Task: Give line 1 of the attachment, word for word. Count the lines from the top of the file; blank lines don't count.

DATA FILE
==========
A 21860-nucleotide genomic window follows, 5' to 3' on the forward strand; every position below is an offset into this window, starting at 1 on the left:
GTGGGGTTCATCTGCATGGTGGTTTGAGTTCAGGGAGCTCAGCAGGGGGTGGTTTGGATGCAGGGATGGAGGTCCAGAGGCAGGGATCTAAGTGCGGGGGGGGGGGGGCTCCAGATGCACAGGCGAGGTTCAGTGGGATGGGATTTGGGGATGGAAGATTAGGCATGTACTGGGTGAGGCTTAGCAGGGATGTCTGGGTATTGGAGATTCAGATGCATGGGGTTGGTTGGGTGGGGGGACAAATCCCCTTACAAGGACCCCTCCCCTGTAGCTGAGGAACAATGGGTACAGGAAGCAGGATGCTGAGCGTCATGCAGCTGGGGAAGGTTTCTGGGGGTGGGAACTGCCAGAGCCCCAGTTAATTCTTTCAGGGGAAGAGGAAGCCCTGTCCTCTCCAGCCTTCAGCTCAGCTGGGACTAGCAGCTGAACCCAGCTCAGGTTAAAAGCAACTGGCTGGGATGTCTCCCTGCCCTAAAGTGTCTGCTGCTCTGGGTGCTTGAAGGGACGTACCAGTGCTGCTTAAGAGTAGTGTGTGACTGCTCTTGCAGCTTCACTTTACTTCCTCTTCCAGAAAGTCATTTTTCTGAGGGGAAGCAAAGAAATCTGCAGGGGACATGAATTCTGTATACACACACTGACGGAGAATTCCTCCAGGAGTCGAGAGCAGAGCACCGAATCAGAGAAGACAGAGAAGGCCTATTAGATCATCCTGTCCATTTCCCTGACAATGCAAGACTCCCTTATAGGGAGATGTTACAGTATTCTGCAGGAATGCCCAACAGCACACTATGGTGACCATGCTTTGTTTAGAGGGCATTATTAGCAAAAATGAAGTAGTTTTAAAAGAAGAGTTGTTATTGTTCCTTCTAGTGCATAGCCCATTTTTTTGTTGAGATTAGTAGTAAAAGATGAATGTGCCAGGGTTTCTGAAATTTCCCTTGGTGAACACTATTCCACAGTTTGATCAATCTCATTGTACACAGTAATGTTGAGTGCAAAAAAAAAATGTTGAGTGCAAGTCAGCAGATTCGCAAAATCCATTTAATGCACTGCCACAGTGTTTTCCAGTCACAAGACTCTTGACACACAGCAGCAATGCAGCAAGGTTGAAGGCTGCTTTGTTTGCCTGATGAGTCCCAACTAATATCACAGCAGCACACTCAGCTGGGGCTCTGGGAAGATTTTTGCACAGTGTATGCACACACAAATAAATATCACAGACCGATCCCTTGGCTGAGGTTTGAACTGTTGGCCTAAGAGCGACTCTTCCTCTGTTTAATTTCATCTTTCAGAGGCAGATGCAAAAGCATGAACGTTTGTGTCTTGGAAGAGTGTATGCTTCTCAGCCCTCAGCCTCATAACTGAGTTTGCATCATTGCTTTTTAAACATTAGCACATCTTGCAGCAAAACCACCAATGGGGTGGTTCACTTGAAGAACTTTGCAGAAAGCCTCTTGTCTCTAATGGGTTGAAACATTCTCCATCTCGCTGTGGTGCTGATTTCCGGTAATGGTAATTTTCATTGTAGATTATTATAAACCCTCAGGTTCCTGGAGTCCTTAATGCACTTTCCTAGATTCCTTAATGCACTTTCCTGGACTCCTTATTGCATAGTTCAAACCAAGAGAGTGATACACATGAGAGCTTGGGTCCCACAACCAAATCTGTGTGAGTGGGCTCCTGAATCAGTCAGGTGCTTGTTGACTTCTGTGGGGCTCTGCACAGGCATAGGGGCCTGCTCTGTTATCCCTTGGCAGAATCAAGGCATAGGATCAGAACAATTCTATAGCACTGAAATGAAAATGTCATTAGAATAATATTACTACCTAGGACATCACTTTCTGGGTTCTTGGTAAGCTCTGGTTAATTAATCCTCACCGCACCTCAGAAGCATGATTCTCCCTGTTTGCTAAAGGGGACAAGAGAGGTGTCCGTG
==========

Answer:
A 21860-nucleotide genomic window follows, 5' to 3' on the forward strand; every position below is an offset into this window, starting at 1 on the left: